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Re: New Cretaceous bird and other papers

On Mon, 18 Feb 2002 22:22:48  
 David Marjanovic wrote:

>> You are saying (I think) that neornithines
>> outcompeted enantiornithines in the Antarctic and (presumably) other parts
>> of Gondwana.
>Nope. I'm saying that for whatever reasons there were no enantiornithines in
>Antarctica, maybe they never got there, who knows. (All my evidence is AFAIK
>one site on Seymour Island.) In South America Enanti- and Neornithes appear
>to have partitioned niches peacefully -- we have *Enantiornis* and
>Avisauridae among the former and *Limenavis* and *Neogaeornis* close to
>respectively ?among the latter.

I'm not very familiar with the Seymour Island site (other than what I've read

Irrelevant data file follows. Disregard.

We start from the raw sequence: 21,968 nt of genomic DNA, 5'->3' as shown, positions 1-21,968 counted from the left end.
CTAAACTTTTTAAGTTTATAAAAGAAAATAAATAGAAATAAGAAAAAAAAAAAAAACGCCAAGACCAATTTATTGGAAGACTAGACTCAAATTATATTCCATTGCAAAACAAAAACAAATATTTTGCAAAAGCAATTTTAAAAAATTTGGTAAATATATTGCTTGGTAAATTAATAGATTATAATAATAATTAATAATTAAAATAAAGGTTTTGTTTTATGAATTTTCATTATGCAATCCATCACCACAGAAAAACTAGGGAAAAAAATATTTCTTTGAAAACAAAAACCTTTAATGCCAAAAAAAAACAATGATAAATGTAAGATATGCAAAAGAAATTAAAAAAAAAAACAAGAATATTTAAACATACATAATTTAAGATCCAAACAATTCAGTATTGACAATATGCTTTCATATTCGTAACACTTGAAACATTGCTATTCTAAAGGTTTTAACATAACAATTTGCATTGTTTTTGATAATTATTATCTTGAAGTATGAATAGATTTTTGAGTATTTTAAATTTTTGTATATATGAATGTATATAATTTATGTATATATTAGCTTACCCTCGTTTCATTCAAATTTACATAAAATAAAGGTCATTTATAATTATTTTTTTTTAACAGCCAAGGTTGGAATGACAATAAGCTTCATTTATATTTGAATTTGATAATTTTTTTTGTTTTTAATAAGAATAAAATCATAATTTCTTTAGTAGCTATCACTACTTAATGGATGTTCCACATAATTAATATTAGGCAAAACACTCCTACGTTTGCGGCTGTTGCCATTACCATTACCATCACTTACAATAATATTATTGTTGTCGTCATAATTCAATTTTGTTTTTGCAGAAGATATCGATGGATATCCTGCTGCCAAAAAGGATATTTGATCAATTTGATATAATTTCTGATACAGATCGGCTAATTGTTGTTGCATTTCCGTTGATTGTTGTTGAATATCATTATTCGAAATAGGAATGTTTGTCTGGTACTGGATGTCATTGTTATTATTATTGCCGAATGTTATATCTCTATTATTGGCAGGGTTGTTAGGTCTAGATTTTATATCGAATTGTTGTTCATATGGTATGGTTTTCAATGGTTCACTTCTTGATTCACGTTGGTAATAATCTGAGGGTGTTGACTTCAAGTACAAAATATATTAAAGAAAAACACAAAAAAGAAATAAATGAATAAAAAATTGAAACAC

on list).  But, how reliable is the fossil record of the island?  Is there 
enough material present to actually conclude that enantiornithines certainly 
did not live in Antarctica?  Based on what I know of Cretaceous Antarctic 
fossil sites, the overall material is often incomplete (despite the fact that 
sometimes the specimens themselves are complete).  

And, while I know that biogeographic barriers do exist, even for flying 
animals, I don't see how any barrier would prevent an entire group of animals 
from reaching a landmass .  A species' migration being prevented by 
biogeographic barriers?  Certainly yes; it has been observed.  An entire group? 


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